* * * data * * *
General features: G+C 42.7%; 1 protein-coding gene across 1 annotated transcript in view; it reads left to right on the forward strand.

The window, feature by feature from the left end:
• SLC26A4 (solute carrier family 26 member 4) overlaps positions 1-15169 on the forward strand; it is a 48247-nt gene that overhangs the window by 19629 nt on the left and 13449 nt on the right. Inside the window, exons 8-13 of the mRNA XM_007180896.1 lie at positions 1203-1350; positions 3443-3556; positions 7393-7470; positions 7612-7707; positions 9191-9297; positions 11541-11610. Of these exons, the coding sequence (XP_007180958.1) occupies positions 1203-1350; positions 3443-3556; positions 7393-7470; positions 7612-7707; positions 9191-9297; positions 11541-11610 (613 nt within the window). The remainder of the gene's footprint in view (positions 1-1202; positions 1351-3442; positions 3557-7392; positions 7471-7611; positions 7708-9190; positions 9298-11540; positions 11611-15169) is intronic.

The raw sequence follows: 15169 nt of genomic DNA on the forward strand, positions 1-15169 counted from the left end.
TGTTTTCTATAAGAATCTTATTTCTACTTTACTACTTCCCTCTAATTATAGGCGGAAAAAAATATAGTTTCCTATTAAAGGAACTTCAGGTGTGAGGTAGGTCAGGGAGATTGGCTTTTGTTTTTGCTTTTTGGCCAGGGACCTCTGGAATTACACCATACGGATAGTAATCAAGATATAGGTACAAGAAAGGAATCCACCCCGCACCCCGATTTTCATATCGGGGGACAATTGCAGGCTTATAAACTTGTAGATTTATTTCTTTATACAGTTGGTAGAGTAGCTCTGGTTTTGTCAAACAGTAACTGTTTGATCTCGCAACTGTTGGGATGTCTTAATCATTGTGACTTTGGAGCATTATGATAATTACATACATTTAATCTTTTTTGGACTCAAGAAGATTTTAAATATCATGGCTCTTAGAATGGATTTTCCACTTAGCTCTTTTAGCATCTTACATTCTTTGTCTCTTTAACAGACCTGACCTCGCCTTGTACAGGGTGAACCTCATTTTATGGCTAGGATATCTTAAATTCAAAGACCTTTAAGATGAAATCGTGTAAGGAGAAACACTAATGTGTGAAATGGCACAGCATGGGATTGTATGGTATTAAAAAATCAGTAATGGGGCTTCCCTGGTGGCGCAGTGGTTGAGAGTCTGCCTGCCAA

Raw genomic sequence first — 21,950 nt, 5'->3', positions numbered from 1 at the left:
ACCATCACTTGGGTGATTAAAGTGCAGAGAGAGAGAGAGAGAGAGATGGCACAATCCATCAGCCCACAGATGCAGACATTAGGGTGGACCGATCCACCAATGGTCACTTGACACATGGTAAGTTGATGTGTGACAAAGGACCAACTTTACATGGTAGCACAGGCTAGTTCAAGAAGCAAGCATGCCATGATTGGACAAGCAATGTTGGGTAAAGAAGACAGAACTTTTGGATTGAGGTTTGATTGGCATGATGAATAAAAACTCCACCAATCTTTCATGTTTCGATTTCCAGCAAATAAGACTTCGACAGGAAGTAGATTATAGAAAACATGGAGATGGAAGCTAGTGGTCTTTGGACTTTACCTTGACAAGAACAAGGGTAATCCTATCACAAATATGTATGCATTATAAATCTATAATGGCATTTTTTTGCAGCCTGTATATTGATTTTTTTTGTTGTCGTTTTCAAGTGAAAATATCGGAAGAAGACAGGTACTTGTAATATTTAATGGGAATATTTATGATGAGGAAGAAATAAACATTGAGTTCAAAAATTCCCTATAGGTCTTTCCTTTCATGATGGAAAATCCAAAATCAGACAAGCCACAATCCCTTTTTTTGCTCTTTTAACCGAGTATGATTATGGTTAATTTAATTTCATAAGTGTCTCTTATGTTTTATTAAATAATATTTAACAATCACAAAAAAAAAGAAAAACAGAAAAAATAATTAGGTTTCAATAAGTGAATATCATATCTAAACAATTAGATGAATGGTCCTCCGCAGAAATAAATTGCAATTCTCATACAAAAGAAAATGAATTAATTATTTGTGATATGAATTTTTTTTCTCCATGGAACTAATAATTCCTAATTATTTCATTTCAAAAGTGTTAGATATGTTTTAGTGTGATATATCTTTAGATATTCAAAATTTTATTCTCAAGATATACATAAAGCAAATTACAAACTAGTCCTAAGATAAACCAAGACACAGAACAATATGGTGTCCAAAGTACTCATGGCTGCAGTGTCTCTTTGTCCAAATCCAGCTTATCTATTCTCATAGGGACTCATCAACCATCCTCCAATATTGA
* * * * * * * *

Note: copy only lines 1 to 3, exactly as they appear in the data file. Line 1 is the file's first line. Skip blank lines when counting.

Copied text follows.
General features: G+C 42.7%; 1 protein-coding gene across 1 annotated transcript in view; it reads left to right on the forward strand.

The window, feature by feature from the left end:
• SLC26A4 (solute carrier family 26 member 4) overlaps positions 1-15169 on the forward strand; it is a 48247-nt gene that overhangs the window by 19629 nt on the left and 13449 nt on the right. Inside the window, exons 8-13 of the mRNA XM_007180896.1 lie at positions 1203-1350; positions 3443-3556; positions 7393-7470; positions 7612-7707; positions 9191-9297; positions 11541-11610. Of these exons, the coding sequence (XP_007180958.1) occupies positions 1203-1350; positions 3443-3556; positions 7393-7470; positions 7612-7707; positions 9191-9297; positions 11541-11610 (613 nt within the window). The remainder of the gene's footprint in view (positions 1-1202; positions 1351-3442; positions 3557-7392; positions 7471-7611; positions 7708-9190; positions 9298-11540; positions 11611-15169) is intronic.